Reiterates pledge not to allow foreigners to research on sea around the Maldives
Colombo, February 5:
The Maldivian President Dr Mohamed Muizzu delivering his maiden address to the People’s Majilis (parliament) on Monday, declared that his government will beef up the country’s defences on land, sea and air, and will resist foreign intruders as the Sultans of yore had did when attacked by the Malabars and the Arakkal kingdom. Arakkal kingdom is a Muslim kingdom in Kannur district of Kerala.
The President’s statement came in the wake of allegations that the Indian Coast Guard had without authorization entered the Maldivian territorial waters and harassed Maldivian fishing vessels on two occasions – on January 31 and February 3.
Recalling the first such address to a parliament by Sultan Mohamed Shamsuddeen III in 1932, President Muizzu made his top priority staunchly clear: to protect the religion of Islam and the sovereignty and independence of the Maldivian nation.
Drawing comparisons to the great military reigns of Sultan Muhammad Thakurufaanu, Sultan Hasan ‘Izz ud-din, Sultan Mohmaed Imaaduddin I, and Sultan Ibrahim Iskandar I, Muizzu declared that his presidency would be one that progressively increases the military capacity of the Maldives and augmented its capabilities for a comprehensive national defence strategy encompassing terrestrial, aerial, and maritime domains.
Highlighting the efforts by Sultan Imaaduddin I to fortify the Maldives with 14 gunmetal canons imported from Indonesia to repel attacks by the Malabars and the Arakkal kingdom, he said, “I believe the Maldives needs to bolster modern military capacity to defend its territories on land, sea, and air”.
The reference to historic efforts in evading attacks by two Indian powerhouses, draws parallels to recent events where Indian naval vessels illegally boarded several Maldivian fishing vessels in the Maldives’ northern Exclusive Economic Zone (EEZ) on two separate occasions, the website www.maldivesrepublic.mv said.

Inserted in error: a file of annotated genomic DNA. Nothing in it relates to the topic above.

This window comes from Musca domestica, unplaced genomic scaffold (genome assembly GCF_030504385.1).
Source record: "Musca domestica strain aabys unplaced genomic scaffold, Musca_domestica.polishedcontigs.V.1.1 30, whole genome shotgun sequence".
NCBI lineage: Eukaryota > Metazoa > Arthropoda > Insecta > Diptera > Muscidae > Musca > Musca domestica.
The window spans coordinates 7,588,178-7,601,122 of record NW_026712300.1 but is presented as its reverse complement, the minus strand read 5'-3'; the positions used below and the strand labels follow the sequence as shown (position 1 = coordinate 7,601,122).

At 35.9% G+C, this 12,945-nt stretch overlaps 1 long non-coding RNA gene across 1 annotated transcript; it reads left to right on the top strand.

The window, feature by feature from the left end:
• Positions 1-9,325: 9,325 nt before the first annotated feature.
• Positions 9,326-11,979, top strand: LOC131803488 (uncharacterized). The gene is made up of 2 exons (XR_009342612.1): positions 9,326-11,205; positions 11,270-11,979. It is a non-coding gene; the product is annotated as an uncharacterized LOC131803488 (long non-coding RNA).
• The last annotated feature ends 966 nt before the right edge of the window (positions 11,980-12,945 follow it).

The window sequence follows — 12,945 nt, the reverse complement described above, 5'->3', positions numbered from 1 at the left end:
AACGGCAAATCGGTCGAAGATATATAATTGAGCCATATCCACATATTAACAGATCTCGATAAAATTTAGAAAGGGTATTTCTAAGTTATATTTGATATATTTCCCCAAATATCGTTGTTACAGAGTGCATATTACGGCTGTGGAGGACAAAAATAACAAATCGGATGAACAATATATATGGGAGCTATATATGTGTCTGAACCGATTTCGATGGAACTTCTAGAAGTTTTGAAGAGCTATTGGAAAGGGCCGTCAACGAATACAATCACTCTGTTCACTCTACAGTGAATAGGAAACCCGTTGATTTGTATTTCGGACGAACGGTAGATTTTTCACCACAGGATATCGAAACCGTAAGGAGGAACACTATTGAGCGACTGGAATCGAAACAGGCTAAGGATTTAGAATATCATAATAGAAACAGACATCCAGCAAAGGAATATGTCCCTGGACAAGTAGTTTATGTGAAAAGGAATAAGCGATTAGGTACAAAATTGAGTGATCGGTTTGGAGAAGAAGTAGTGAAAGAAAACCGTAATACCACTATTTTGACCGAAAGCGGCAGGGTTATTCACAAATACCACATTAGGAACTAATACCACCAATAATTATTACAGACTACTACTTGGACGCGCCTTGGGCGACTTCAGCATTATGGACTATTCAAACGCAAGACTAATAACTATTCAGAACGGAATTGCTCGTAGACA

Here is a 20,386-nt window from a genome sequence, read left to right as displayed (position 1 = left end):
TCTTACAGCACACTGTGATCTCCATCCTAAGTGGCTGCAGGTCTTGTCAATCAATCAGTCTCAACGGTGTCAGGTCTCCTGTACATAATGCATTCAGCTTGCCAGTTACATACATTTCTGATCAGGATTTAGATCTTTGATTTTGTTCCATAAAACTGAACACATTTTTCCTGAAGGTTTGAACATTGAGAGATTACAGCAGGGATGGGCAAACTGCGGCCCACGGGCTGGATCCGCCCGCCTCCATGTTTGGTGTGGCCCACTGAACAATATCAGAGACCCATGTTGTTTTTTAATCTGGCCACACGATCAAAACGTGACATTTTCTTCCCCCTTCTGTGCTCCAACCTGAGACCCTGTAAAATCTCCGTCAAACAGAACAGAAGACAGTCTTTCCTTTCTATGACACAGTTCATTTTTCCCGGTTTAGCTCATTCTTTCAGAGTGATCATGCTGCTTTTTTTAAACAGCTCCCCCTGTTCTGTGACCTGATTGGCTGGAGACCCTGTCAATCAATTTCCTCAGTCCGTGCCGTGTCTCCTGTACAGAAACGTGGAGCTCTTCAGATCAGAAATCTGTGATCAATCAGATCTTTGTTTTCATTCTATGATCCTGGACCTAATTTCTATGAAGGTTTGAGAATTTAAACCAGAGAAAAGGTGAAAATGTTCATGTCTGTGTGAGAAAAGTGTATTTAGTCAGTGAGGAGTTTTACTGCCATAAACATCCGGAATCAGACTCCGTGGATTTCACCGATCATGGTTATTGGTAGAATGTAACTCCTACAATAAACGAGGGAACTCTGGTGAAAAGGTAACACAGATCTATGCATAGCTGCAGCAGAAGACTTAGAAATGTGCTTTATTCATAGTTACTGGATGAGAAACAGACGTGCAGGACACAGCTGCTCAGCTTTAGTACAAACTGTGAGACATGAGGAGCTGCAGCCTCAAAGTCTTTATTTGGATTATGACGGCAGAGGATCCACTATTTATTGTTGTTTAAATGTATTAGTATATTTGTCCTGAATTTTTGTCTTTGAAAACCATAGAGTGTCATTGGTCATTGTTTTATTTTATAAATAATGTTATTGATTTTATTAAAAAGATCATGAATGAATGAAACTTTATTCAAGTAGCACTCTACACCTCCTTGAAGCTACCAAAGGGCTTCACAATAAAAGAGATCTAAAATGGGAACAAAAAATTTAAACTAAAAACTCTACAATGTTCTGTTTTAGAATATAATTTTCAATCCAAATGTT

He said, that work in this line has already begun, and that the nation’s defence force is on the verge of achieving round-the-clock surveillance capabilities over the nation’s 900,000-square-kilometre EEZ.
Stating that a large majority of Maldivian citizens support his administration because of the pledge to remove foreign troops from the country, the president reiterated that diplomatic negotiations were underway for the withdrawal of Indian troops.
As agreed by India in the latest negotiations, the military personnel on one of the three aviation platforms would be withdrawn before 10 March 2024, and the military personnel on the remaining two platforms would be pulled out before 10 May 2024.
While the president evaded giving details of these agreements, he said that both countries agreed to replace the Indian military personnel with civil staff in the operation of military aircraft gifted to the Maldives by India.
The decision to replace military with civilian operators marks a nuanced approach to addressing the sensitivities surrounding foreign military presence in the Maldives, given the heightened sensitivity of the Maldives’ relations with its traditionally allied neighbour.
The President also added that the Maldivian government has officially communicated with India that it will not renew the agreement enabling foreign nations to measure and map the Maldivian oceans and coastlines.
This statement comes amid concerns raised by the opposition regarding two Chinese research vessels currently operating around the Maldivian waters, with India also expressing apprehensions over the presence of two Chinese vessels in the region.
The Maldives foreign ministry had announced it had granted permission for the Xiang Yang Hong 03 to dock for personnel rotation and replenishment, clarifying that the ship would not conduct any research in Maldivian waters.